Madness and Murder, by Jenny Hilborne: What can mystery readers not like about a book that combines murder, mayhem, a madman, a woman trying to start a new life, and enough plot twists to strangle a pretzel? Here we go again. Homicide detective Mac Jackson questions his methods when he uses “bait” to track a sadistic serial killer. The bait, Jessica Croft, moves away from a shameful past to begin a new life — only to find herself the target of both Jackson and the killer. Desperate, she tries to lure the killer, which leads to … you’ll have to get the book to find out. Average Reviewer Ratings (out of 5 stars): Amazon – 4.8, Goodreads – 4.45
Fobbit, by David Abrams: Earlier this summer, we interviewed David Abrams in this blog, and for good reason: Fobbit has quickly asserted itself as one of the best war novels ever written. It’s hilarious and tragic, cynical and fierce, troubling and redeeming. Starting with an Army public affairs specialist’s tour in Forward Operating Base, Baghdad, Fobbit showcases the stated necessity, and ultimate folly, of war from a half dozen character perspectives. I’m not a war novel reader, but I couldn’t put this book down. It received accolades from more than 300 media reviewers for a reason. Average Reviewer Ratings (out of 5 stars): Amazon – 4.3, Goodreads – 3.5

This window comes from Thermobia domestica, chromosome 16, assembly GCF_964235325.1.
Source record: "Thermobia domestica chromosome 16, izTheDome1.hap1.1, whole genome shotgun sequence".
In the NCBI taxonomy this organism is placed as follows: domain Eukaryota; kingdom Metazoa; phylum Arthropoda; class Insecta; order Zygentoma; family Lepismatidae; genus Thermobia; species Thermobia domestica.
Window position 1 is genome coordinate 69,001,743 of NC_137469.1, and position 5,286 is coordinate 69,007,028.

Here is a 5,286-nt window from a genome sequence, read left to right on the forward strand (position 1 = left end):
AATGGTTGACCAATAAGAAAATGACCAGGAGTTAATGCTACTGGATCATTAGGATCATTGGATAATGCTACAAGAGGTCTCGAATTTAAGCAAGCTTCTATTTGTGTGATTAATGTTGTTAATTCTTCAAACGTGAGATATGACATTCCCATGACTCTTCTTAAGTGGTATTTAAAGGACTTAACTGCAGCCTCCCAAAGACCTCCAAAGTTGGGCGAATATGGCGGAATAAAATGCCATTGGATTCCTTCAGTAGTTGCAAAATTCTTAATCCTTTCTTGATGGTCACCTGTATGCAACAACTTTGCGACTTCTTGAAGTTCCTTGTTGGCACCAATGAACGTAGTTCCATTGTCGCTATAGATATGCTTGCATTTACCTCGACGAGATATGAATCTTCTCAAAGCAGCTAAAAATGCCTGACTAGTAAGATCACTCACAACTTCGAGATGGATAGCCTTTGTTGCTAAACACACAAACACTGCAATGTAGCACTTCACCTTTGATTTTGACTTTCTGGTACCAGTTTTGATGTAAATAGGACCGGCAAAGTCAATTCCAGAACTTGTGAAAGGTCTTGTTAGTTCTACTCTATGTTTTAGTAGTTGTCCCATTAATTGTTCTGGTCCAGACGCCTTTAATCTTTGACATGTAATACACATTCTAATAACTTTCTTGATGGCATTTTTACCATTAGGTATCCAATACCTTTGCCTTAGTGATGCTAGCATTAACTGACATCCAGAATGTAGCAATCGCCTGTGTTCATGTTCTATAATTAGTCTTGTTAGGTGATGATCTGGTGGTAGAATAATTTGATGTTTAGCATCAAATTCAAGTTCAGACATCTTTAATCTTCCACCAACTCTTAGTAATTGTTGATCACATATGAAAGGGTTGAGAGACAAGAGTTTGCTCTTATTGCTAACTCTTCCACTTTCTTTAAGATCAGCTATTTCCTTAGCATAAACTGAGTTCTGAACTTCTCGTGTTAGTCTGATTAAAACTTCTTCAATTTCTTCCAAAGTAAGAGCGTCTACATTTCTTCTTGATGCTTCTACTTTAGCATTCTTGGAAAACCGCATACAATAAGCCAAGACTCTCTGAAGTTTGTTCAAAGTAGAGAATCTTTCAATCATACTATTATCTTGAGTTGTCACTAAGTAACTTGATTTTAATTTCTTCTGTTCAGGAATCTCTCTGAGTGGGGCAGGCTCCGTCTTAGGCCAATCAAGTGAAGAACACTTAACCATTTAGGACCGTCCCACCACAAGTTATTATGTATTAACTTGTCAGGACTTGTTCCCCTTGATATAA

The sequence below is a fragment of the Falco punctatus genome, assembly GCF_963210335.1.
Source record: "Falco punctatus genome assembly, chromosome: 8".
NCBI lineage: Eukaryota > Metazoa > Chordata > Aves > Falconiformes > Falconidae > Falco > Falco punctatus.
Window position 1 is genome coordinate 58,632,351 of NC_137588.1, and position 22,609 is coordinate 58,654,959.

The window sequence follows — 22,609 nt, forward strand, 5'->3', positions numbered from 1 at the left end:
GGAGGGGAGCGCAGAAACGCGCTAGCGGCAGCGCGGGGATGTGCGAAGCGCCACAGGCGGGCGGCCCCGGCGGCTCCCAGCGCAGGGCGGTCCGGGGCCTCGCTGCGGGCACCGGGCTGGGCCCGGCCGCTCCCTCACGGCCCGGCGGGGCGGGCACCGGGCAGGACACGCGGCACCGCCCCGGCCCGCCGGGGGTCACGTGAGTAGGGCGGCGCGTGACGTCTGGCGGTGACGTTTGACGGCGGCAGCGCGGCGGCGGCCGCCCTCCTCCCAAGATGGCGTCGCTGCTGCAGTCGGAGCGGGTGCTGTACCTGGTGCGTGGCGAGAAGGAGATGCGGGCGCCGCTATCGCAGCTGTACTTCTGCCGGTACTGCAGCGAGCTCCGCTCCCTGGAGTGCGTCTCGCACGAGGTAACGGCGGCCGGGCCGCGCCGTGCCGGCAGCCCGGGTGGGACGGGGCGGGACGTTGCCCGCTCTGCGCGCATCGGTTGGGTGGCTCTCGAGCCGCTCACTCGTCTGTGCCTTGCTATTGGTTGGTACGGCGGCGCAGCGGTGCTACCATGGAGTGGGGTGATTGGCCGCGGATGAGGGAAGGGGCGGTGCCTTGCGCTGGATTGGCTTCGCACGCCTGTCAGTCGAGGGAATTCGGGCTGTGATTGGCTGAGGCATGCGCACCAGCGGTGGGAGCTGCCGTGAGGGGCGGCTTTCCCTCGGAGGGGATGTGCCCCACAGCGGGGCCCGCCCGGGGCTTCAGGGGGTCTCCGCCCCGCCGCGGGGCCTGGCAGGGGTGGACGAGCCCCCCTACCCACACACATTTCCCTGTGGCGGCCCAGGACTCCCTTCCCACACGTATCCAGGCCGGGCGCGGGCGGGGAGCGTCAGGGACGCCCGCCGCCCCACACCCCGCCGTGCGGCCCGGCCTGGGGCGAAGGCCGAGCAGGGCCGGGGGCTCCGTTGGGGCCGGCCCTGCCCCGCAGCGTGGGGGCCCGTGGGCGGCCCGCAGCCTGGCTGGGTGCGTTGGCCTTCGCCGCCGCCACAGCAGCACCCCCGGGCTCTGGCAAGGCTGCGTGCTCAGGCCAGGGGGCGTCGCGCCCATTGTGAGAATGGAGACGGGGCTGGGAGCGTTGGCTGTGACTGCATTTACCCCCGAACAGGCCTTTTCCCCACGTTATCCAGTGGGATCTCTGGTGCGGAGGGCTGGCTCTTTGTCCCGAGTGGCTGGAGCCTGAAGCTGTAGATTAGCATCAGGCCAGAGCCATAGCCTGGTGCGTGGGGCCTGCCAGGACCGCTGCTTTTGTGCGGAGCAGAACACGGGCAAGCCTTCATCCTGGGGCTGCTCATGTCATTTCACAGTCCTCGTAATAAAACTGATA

Wilder’s Woman, by Laura Taylor: This switch from war novels to romance seems rather abrupt, but Laura Taylor belongs on any list of great storytellers, regardless of genre. She’s been on a bestselling tear with her romance novels the past two years, and Wilder’s Woman again showcases the reason. The way she depicts the betrayal and separation of Tasha and Craig Wilder, and their painful attempts to reconcile, speak deeply to the motives of the human heart, and how interconnected every moment can be. The story is powerful, sensual, written beautifully, and a reminder of the complexity of the heart. Average Reviewer Ratings (out of 5 stars): Amazon – 5, Goodreads – 4.57